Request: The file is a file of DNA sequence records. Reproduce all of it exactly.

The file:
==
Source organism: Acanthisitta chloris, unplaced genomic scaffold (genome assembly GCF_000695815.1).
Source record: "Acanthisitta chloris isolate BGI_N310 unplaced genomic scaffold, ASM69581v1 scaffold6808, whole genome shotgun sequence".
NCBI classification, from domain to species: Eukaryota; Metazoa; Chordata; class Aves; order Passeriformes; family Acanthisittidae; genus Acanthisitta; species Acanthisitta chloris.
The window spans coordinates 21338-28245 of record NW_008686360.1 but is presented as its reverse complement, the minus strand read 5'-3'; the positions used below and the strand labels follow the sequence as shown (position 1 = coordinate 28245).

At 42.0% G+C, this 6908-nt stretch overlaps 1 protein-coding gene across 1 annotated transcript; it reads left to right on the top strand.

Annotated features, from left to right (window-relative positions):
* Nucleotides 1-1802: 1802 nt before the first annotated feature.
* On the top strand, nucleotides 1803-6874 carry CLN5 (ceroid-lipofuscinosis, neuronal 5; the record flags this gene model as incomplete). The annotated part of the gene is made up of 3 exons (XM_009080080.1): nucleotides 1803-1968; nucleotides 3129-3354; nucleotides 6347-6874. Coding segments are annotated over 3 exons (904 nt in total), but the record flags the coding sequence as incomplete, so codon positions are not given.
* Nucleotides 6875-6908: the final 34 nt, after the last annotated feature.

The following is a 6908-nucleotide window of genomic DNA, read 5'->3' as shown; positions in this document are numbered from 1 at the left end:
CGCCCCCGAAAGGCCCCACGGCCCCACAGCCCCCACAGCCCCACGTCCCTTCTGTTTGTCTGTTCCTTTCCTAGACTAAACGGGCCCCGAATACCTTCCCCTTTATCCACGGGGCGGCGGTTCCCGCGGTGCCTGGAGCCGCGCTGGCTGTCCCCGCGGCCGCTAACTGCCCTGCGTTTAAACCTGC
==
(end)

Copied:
Source organism: Acanthisitta chloris, unplaced genomic scaffold (genome assembly GCF_000695815.1).
Source record: "Acanthisitta chloris isolate BGI_N310 unplaced genomic scaffold, ASM69581v1 scaffold6808, whole genome shotgun sequence".
NCBI classification, from domain to species: Eukaryota; Metazoa; Chordata; class Aves; order Passeriformes; family Acanthisittidae; genus Acanthisitta; species Acanthisitta chloris.
The window spans coordinates 21338-28245 of record NW_008686360.1 but is presented as its reverse complement, the minus strand read 5'-3'; the positions used below and the strand labels follow the sequence as shown (position 1 = coordinate 28245).

At 42.0% G+C, this 6908-nt stretch overlaps 1 protein-coding gene across 1 annotated transcript; it reads left to right on the top strand.

Annotated features, from left to right (window-relative positions):
* Nucleotides 1-1802: 1802 nt before the first annotated feature.
* On the top strand, nucleotides 1803-6874 carry CLN5 (ceroid-lipofuscinosis, neuronal 5; the record flags this gene model as incomplete). The annotated part of the gene is made up of 3 exons (XM_009080080.1): nucleotides 1803-1968; nucleotides 3129-3354; nucleotides 6347-6874. Coding segments are annotated over 3 exons (904 nt in total), but the record flags the coding sequence as incomplete, so codon positions are not given.
* Nucleotides 6875-6908: the final 34 nt, after the last annotated feature.

The following is a 6908-nucleotide window of genomic DNA, read 5'->3' as shown; positions in this document are numbered from 1 at the left end:
CGCCCCCGAAAGGCCCCACGGCCCCACAGCCCCCACAGCCCCACGTCCCTTCTGTTTGTCTGTTCCTTTCCTAGACTAAACGGGCCCCGAATACCTTCCCCTTTATCCACGGGGCGGCGGTTCCCGCGGTGCCTGGAGCCGCGCTGGCTGTCCCCGCGGCCGCTAACTGCCCTGCGTTTAAACCTGC